dice
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Quote:
Should I be concerned?
I would not be. I would just set them in a warm place
and wait (near a furnace vent works if you have
central heating; some people use the top of a refrigerator,
etc). By a window where the sun will shine on them if the
clouds break during the day helps, too.
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Old March 13, 2010   #24
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Yeah, they have been on top of my frig. Hopefully when I get back from the beach tomorrow I will have a few little surprises popping up!
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Old March 14, 2010   #25
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OK - planning to sow tomorrow (meant to do this Feb this year but between an unexpected job opp & two ugly periodontal surgeries... well, it's mid-March for me again!).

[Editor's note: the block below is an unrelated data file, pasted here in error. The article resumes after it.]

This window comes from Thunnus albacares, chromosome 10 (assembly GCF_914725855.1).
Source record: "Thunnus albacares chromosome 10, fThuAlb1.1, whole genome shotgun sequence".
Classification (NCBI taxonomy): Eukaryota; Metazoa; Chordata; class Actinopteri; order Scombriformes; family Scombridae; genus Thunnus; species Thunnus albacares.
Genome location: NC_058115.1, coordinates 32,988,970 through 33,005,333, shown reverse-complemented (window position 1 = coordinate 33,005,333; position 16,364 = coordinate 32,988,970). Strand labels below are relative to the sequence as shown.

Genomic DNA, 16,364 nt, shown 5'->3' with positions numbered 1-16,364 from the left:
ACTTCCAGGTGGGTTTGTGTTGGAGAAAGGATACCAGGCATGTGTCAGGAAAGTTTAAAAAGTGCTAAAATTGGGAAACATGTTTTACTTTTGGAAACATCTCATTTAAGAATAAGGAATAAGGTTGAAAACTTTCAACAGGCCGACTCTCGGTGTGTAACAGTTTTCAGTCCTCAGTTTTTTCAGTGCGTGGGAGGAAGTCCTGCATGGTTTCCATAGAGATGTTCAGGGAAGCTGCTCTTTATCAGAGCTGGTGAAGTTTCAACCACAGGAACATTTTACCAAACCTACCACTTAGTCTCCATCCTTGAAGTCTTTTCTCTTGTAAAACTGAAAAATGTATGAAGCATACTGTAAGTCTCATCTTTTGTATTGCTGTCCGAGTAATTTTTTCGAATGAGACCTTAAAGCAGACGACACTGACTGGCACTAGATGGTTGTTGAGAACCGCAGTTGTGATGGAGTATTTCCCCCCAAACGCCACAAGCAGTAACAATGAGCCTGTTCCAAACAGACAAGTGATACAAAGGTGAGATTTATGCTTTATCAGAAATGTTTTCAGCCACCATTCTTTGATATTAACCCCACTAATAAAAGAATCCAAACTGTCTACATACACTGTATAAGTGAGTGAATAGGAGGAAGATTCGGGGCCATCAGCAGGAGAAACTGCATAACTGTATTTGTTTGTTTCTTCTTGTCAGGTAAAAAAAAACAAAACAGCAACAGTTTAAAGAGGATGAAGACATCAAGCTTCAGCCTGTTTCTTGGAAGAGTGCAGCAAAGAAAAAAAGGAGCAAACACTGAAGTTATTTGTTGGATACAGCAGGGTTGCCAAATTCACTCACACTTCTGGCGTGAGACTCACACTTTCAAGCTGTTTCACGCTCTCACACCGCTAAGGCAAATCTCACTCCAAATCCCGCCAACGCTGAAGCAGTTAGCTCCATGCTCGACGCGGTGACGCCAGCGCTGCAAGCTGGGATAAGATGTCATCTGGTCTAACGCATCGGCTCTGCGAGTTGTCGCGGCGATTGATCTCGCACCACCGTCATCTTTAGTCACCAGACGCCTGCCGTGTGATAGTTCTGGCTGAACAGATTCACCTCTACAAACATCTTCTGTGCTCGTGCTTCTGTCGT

Last year I used the dense sowing technique on an electric blanket with FANTASTIC results for tomatoes, peppers, basil & Italian parsley.

Question - Do eggplant respond the same to "The Technique"? Do they handle dense sowing & then being mercilessly ripped asunder from their sibs as well as the tomatoes et al?

One of my finds - the thin clear plastic el cheapo big trashbags they use in hospitals holds 3 seed trays & keeps moisture in & around those flats - not on the table, etc. I found that opening & gently flapping the bag opening daily seemed to keep the plastic off the medium - anyway, they are cheap & worked well for me. I also used the thin plastic vegie bags slit down the side to make a rectangle that fit on top of the tray - worked well but need to watch for tray leakage.
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Old March 14, 2010   #26